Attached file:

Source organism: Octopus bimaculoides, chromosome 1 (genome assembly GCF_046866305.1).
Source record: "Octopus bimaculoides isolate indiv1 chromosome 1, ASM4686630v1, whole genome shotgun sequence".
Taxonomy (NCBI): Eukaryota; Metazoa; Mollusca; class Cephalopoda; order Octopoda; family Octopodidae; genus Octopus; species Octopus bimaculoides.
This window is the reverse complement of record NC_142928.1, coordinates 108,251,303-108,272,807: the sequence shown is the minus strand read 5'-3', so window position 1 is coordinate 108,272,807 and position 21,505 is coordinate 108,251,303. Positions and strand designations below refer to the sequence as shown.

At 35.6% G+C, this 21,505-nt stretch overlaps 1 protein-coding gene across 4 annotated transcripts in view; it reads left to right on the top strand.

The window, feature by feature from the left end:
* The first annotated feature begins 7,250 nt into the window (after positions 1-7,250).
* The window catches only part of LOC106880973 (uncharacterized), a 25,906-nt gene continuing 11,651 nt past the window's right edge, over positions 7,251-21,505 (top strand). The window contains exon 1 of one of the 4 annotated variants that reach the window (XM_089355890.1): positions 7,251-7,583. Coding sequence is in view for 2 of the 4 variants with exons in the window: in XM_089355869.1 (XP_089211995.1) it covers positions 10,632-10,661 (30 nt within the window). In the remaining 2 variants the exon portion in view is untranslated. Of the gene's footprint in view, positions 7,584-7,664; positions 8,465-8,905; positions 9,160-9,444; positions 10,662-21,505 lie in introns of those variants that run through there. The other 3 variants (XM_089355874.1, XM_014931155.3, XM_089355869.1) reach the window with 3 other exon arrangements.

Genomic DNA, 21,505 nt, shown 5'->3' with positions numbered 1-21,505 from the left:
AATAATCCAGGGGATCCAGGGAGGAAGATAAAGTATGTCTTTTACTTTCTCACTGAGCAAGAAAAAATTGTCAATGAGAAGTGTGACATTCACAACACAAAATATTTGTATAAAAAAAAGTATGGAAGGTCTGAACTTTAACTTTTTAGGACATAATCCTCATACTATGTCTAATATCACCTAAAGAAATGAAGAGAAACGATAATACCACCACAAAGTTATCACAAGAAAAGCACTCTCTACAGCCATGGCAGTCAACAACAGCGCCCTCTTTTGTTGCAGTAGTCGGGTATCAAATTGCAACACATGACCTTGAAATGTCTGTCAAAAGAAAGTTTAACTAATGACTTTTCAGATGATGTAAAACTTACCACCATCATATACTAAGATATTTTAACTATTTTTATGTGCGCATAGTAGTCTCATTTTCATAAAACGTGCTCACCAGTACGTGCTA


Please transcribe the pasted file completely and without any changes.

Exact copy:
Source organism: Octopus bimaculoides, chromosome 1 (genome assembly GCF_046866305.1).
Source record: "Octopus bimaculoides isolate indiv1 chromosome 1, ASM4686630v1, whole genome shotgun sequence".
Taxonomy (NCBI): Eukaryota; Metazoa; Mollusca; class Cephalopoda; order Octopoda; family Octopodidae; genus Octopus; species Octopus bimaculoides.
This window is the reverse complement of record NC_142928.1, coordinates 108,251,303-108,272,807: the sequence shown is the minus strand read 5'-3', so window position 1 is coordinate 108,272,807 and position 21,505 is coordinate 108,251,303. Positions and strand designations below refer to the sequence as shown.

At 35.6% G+C, this 21,505-nt stretch overlaps 1 protein-coding gene across 4 annotated transcripts in view; it reads left to right on the top strand.

The window, feature by feature from the left end:
* The first annotated feature begins 7,250 nt into the window (after positions 1-7,250).
* The window catches only part of LOC106880973 (uncharacterized), a 25,906-nt gene continuing 11,651 nt past the window's right edge, over positions 7,251-21,505 (top strand). The window contains exon 1 of one of the 4 annotated variants that reach the window (XM_089355890.1): positions 7,251-7,583. Coding sequence is in view for 2 of the 4 variants with exons in the window: in XM_089355869.1 (XP_089211995.1) it covers positions 10,632-10,661 (30 nt within the window). In the remaining 2 variants the exon portion in view is untranslated. Of the gene's footprint in view, positions 7,584-7,664; positions 8,465-8,905; positions 9,160-9,444; positions 10,662-21,505 lie in introns of those variants that run through there. The other 3 variants (XM_089355874.1, XM_014931155.3, XM_089355869.1) reach the window with 3 other exon arrangements.

Genomic DNA, 21,505 nt, shown 5'->3' with positions numbered 1-21,505 from the left:
AATAATCCAGGGGATCCAGGGAGGAAGATAAAGTATGTCTTTTACTTTCTCACTGAGCAAGAAAAAATTGTCAATGAGAAGTGTGACATTCACAACACAAAATATTTGTATAAAAAAAAGTATGGAAGGTCTGAACTTTAACTTTTTAGGACATAATCCTCATACTATGTCTAATATCACCTAAAGAAATGAAGAGAAACGATAATACCACCACAAAGTTATCACAAGAAAAGCACTCTCTACAGCCATGGCAGTCAACAACAGCGCCCTCTTTTGTTGCAGTAGTCGGGTATCAAATTGCAACACATGACCTTGAAATGTCTGTCAAAAGAAAGTTTAACTAATGACTTTTCAGATGATGTAAAACTTACCACCATCATATACTAAGATATTTTAACTATTTTTATGTGCGCATAGTAGTCTCATTTTCATAAAACGTGCTCACCAGTACGTGCTA